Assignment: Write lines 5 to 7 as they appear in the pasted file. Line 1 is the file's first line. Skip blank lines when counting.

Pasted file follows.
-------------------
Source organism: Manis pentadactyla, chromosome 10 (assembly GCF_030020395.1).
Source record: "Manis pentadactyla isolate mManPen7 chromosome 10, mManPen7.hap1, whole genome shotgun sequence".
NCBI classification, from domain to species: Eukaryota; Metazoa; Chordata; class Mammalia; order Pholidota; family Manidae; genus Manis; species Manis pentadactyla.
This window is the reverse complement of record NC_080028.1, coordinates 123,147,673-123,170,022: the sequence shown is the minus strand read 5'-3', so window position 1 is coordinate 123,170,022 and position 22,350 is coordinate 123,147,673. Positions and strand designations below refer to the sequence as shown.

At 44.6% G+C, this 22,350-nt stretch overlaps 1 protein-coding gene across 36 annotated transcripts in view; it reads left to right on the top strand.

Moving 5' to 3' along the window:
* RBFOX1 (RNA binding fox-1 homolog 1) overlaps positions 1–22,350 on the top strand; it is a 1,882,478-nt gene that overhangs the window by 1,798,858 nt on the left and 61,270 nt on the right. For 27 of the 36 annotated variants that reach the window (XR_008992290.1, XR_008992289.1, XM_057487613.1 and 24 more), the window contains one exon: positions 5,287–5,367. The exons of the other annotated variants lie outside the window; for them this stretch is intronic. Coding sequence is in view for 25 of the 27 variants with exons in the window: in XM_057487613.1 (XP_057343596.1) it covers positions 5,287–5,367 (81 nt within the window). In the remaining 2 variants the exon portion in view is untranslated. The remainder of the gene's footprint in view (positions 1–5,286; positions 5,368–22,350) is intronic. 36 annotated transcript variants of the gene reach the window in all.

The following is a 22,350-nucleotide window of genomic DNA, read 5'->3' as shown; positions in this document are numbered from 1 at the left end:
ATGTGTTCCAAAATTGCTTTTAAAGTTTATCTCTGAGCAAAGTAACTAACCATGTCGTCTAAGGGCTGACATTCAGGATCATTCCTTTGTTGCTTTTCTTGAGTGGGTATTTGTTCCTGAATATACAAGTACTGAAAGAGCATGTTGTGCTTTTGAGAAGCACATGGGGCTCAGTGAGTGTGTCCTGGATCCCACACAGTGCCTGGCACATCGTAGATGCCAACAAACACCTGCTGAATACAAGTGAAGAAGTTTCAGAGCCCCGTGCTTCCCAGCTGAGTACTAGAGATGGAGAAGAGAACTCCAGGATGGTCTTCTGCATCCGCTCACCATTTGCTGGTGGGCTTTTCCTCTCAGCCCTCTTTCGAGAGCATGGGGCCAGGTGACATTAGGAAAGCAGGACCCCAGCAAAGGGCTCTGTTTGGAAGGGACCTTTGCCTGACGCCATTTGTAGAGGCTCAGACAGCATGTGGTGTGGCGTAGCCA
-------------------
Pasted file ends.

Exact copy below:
At 44.6% G+C, this 22,350-nt stretch overlaps 1 protein-coding gene across 36 annotated transcripts in view; it reads left to right on the top strand.

Moving 5' to 3' along the window:
* RBFOX1 (RNA binding fox-1 homolog 1) overlaps positions 1–22,350 on the top strand; it is a 1,882,478-nt gene that overhangs the window by 1,798,858 nt on the left and 61,270 nt on the right. For 27 of the 36 annotated variants that reach the window (XR_008992290.1, XR_008992289.1, XM_057487613.1 and 24 more), the window contains one exon: positions 5,287–5,367. The exons of the other annotated variants lie outside the window; for them this stretch is intronic. Coding sequence is in view for 25 of the 27 variants with exons in the window: in XM_057487613.1 (XP_057343596.1) it covers positions 5,287–5,367 (81 nt within the window). In the remaining 2 variants the exon portion in view is untranslated. The remainder of the gene's footprint in view (positions 1–5,286; positions 5,368–22,350) is intronic. 36 annotated transcript variants of the gene reach the window in all.